“It’s 6:30 in the morning and I’m checking my inbox for the first time. It’s early. It’s also earnings season, when most public companies are releasing their quarterly earnings and market participants are on edge. At the top of my inbox is a news release from a company I recommended to my portfolio manager. I open it and start reading. It’s the company’s third-quarter earnings release. I skim the report, locate the table of key financials, and begin studying the figures. Something is wrong.

The results are abysmal. Sales are down and profits have evaporated. I dig into the text in the press release. Apparently there were operational issues at the company’s main manufacturing plant–high staff turnover and difficultly procuring raw materials–which held back production and pushed up costs. This is going to be ugly, I think to myself.

Three hours later, the Toronto Stock Exchange opens. The company’s stock begins trading down 30%. My stomach churns. How could I have made such a big mistake? Everything I read told me this was a good company. I researched it for months and never read anything about these operational risks. My phone rings. It’s my portfolio manager and he’s calling to ask what happened. I cringe and pick up the phone.”

Seasoned analysts will probably recognize this story. Newcomers to the investment business usually experience something like this in their first few years on the job: An investment recommendation does badly because of an unexpected problem. The problem is unexpected because it was never discussed in filings, research reports, or in meetings with the management team. This unfortunate occurrence underscores two challenges facing investors.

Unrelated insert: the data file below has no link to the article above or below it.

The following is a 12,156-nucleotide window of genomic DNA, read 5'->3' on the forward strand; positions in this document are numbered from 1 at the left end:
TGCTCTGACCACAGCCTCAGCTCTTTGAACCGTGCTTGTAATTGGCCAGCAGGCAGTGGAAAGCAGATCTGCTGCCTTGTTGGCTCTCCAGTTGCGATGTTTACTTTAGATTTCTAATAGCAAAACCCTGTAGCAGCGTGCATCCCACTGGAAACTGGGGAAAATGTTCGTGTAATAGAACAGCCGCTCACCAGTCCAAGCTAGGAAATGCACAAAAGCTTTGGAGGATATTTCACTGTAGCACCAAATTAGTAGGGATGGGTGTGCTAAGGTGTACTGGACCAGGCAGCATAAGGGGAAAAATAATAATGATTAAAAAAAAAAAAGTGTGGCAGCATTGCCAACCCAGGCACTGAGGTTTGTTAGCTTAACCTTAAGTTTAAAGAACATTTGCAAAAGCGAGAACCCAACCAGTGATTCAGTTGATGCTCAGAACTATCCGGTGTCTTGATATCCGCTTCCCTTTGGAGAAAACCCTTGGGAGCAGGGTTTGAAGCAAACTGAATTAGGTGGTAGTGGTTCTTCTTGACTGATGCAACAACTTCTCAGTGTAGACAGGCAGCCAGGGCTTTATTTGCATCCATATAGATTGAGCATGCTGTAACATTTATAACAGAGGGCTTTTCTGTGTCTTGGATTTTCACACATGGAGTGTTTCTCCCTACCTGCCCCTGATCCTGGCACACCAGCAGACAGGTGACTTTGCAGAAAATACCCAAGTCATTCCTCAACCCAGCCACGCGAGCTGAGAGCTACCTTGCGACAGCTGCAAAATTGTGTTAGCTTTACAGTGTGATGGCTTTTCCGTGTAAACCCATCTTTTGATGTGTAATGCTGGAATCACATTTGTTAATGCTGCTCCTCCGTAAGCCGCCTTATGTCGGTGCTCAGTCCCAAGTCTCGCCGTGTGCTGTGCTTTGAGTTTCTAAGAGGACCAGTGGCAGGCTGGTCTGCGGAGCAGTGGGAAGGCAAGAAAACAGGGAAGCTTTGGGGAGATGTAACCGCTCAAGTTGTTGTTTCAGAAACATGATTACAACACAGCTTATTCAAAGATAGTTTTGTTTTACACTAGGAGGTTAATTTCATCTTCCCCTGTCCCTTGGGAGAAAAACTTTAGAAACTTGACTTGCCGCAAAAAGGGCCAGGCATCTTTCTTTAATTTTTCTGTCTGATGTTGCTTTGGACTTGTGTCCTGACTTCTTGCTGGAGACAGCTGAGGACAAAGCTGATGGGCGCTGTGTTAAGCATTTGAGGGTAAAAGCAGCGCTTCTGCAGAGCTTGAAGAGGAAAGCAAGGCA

The first challenge comes from the inside. Investors suffer from personal behavioural biases. A particularly deadly bias is confirmation bias, which leads investors to search for confirming evidence and ignore disconfirming evidence. The more time an investor spends researching a company, the stronger the search for confirming evidence becomes.

The second challenge comes from the outside. The capital market is engineered to get investors to buy. Companies want capital; management teams want a higher stock price for their stock options; brokers want trading revenue; and investment bankers want issuance fees. As a result, everything that the capital market distributes to investors–annual reports, investor presentations, research reports, and so on–paints an optimistic picture. In short, the capital market delivers the confirming evidence that the investor’s confirmation bias craves. While securities laws require some risk discussion, these disclosures are often superficial. The real risks of an investment are usually hidden, requiring investors to hunt for the disconfirming evidence that allows for a balanced view of risk.

Among investors, there are a variety of ways to approach this challenge. I like to complete a checklist before investing in a new company. Referring to a list helps me to uncover hidden risks by forcing me to systematically look for disconfirming evidence. While this checklist certainly does not guarantee investment success, it does help to counterbalance the optimistic view crafted by the capital market.

Below is a sample of items from my checklist. My actual checklist is longer (and involves more tedious steps), but I hope this sample gives you a sense for how my checklist serves to widen my perspective on investment risk.

1) Gauge management’s integrity, incentives, and alignment:

  • Check management’s personal trading history. Several times I have been told a rosy story by a CEO, only to find he or she is selling the company’s stock.